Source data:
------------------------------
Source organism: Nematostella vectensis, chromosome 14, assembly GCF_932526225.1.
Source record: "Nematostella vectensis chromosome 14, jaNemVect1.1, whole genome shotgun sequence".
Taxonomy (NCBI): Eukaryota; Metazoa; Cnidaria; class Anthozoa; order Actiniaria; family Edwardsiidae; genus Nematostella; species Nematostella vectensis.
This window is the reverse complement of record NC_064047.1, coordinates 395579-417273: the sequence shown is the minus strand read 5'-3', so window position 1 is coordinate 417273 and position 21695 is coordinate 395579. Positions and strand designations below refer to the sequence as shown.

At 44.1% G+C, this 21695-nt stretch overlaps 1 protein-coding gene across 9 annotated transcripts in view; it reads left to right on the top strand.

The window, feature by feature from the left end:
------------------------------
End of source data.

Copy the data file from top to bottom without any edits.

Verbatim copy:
Source organism: Nematostella vectensis, chromosome 14, assembly GCF_932526225.1.
Source record: "Nematostella vectensis chromosome 14, jaNemVect1.1, whole genome shotgun sequence".
Taxonomy (NCBI): Eukaryota; Metazoa; Cnidaria; class Anthozoa; order Actiniaria; family Edwardsiidae; genus Nematostella; species Nematostella vectensis.
This window is the reverse complement of record NC_064047.1, coordinates 395579-417273: the sequence shown is the minus strand read 5'-3', so window position 1 is coordinate 417273 and position 21695 is coordinate 395579. Positions and strand designations below refer to the sequence as shown.

At 44.1% G+C, this 21695-nt stretch overlaps 1 protein-coding gene across 9 annotated transcripts in view; it reads left to right on the top strand.

The window, feature by feature from the left end: